Reviewed by Rama Gaind.
By Heather Morris, Echo Publishing, $29.99.
“Stories are what connect us, and remind us that hope is always possible.”- Heather Morris.
Author of the internationally bestselling novels The Tattooist of Auschwitz and Cilka’s Journey, Morris is passionate about stories of survival, resilience and hope.
Morris grew up on a farm in rural New Zealand. On her way back across the paddocks from school, Heather would visit her great-grandfather and listen to his experiences of war – stories he told only to Heather. From a young age Heather discovered that people would tell her their stories if she stopped and listened.
In Stories of Hope, she again explores the art of listening (which she employed when she met Lale Sokolov that let him to entrust her with his story for The Tattooist of Auschwitz).
Stories of Hope examine Heather’s extraordinary journey, in the form of a series of beautifully rendered tales of the people she has met, the remarkable stories they have shared with her, and the lessons they hold for us all.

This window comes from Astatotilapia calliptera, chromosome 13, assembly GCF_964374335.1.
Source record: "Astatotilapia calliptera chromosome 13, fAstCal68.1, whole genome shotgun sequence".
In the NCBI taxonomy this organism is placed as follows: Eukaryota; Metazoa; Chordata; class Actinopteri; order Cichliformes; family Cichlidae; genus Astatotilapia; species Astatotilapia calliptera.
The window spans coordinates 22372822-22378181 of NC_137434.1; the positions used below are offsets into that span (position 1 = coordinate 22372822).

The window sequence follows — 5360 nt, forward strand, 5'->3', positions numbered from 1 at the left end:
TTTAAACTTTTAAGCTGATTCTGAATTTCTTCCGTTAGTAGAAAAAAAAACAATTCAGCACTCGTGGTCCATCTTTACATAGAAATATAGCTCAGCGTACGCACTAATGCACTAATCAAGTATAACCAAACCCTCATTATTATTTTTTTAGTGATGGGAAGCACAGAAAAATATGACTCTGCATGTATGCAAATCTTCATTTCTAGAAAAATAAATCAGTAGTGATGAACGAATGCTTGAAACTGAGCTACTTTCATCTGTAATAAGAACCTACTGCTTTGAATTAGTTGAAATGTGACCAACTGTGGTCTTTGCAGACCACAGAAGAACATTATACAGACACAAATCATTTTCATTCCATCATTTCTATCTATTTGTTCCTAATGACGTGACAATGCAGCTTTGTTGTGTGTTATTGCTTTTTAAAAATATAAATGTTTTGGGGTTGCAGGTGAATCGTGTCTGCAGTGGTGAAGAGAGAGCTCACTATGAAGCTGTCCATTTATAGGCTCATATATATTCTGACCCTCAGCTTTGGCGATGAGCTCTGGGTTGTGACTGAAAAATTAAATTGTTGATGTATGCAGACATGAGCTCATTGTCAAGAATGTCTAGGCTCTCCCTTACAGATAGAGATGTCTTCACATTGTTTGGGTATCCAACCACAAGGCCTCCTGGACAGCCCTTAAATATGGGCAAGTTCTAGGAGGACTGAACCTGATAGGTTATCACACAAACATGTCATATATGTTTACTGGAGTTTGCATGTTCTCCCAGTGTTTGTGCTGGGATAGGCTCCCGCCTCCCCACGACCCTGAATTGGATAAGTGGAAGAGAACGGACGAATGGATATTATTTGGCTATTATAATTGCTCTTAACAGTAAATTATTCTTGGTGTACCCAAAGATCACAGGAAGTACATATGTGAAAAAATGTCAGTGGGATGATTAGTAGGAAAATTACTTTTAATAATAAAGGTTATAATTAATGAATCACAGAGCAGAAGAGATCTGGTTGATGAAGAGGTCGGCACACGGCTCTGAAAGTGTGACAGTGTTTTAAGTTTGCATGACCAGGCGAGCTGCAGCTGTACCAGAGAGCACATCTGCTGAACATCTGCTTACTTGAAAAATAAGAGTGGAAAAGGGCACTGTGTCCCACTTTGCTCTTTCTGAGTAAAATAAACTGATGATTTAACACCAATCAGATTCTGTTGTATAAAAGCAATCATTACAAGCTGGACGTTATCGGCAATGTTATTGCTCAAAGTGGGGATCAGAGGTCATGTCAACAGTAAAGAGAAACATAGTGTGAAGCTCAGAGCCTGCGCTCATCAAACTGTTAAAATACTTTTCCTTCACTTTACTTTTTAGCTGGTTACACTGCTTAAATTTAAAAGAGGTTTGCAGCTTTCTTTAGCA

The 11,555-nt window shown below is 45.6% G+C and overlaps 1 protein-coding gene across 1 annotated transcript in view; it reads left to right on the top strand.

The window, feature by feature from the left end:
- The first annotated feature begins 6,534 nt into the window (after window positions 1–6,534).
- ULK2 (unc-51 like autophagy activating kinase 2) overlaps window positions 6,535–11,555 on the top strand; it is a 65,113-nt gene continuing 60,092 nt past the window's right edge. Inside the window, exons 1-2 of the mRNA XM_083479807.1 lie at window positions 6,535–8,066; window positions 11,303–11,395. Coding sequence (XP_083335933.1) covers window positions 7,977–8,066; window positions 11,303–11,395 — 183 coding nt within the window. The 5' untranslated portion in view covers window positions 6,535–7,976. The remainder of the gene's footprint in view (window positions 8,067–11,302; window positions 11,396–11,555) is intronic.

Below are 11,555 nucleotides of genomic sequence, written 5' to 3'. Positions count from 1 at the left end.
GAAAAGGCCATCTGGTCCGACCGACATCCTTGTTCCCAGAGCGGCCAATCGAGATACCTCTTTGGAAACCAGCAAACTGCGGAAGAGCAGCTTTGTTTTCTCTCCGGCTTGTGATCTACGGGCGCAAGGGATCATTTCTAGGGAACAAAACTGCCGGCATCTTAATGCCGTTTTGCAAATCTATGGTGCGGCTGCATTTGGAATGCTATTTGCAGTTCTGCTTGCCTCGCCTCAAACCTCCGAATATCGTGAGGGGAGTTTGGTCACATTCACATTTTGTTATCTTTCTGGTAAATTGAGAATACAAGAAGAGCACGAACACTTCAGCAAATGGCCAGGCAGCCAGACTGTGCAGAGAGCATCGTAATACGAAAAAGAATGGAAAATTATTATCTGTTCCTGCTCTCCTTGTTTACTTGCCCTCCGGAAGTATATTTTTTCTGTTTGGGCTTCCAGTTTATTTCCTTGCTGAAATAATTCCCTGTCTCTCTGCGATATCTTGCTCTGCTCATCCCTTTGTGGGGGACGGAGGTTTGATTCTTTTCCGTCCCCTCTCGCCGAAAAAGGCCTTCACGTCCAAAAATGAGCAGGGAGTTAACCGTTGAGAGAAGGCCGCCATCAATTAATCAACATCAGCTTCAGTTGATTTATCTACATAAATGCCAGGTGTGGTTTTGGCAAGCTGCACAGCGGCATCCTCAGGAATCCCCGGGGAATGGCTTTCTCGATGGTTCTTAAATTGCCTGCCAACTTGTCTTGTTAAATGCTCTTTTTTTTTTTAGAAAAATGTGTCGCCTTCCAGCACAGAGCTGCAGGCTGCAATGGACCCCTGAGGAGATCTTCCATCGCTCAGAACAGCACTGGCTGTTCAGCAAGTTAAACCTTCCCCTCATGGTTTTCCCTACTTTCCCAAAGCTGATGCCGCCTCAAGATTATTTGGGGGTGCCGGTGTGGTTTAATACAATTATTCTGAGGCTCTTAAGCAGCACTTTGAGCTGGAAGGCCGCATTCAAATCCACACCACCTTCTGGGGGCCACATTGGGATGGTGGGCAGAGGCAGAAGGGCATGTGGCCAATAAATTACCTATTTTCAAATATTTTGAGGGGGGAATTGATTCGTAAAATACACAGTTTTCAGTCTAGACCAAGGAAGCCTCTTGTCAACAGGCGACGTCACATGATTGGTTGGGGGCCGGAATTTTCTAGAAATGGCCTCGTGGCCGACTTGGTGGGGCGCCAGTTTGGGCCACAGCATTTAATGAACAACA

We are living through some challenging times with the COVID-19 pandemic that does not discriminate. “And yet in the face of this unknown, new enemy, the changes we are making are having unexpected and positive benefits.”
Morris finds inspiration in everyday lives. This book provides motivation and tools for anyone who is keen to deepen their connections to others by enhancing their listening skills.
Morris offers some thoughts on how to listen actively. “If you listen and learn, you just might find yourself in the position of offering hope to others. There is no beginning and there is no end in the circle of accepting and sharing these stories.”
“No one has ownership of them, and no one’s experiences in life are more valid than another’s. They are unique to the individual, but by listening to them we can all become a little wiser, a little bit more compassionate and understanding, and we can enrich our own lives through what others have to tell us about theirs.”
“I have come to realise that listening is an art and my hope is that through reading this book, you may also decide to practise it more actively. I can promise if you do you will be changed by the stories you hear – and changed for the better. Only by hearing their stories can we empathise with others, give them a voice, give them hope that someone else cares.”